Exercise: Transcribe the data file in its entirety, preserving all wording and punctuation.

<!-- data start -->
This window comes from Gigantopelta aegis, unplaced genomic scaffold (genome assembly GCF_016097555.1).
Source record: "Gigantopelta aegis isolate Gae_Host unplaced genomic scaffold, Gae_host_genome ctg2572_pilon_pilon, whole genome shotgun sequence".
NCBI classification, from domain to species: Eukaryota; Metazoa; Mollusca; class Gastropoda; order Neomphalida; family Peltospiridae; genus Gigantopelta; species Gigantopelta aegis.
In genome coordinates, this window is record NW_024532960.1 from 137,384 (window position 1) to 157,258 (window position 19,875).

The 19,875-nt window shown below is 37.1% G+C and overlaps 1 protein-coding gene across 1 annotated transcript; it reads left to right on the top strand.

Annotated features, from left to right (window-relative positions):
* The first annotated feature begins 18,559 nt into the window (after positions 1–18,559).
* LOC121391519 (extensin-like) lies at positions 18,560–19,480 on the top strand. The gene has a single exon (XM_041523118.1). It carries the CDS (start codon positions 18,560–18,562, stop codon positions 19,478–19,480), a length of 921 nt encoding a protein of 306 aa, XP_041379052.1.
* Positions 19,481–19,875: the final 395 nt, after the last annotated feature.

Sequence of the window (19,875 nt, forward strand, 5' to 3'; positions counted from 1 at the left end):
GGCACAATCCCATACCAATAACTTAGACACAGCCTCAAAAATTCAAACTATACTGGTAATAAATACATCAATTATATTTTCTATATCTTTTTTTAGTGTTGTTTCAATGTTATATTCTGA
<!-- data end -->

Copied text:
This window comes from Gigantopelta aegis, unplaced genomic scaffold (genome assembly GCF_016097555.1).
Source record: "Gigantopelta aegis isolate Gae_Host unplaced genomic scaffold, Gae_host_genome ctg2572_pilon_pilon, whole genome shotgun sequence".
NCBI classification, from domain to species: Eukaryota; Metazoa; Mollusca; class Gastropoda; order Neomphalida; family Peltospiridae; genus Gigantopelta; species Gigantopelta aegis.
In genome coordinates, this window is record NW_024532960.1 from 137,384 (window position 1) to 157,258 (window position 19,875).

The 19,875-nt window shown below is 37.1% G+C and overlaps 1 protein-coding gene across 1 annotated transcript; it reads left to right on the top strand.

Annotated features, from left to right (window-relative positions):
* The first annotated feature begins 18,559 nt into the window (after positions 1–18,559).
* LOC121391519 (extensin-like) lies at positions 18,560–19,480 on the top strand. The gene has a single exon (XM_041523118.1). It carries the CDS (start codon positions 18,560–18,562, stop codon positions 19,478–19,480), a length of 921 nt encoding a protein of 306 aa, XP_041379052.1.
* Positions 19,481–19,875: the final 395 nt, after the last annotated feature.

Sequence of the window (19,875 nt, forward strand, 5' to 3'; positions counted from 1 at the left end):
GGCACAATCCCATACCAATAACTTAGACACAGCCTCAAAAATTCAAACTATACTGGTAATAAATACATCAATTATATTTTCTATATCTTTTTTTAGTGTTGTTTCAATGTTATATTCTGA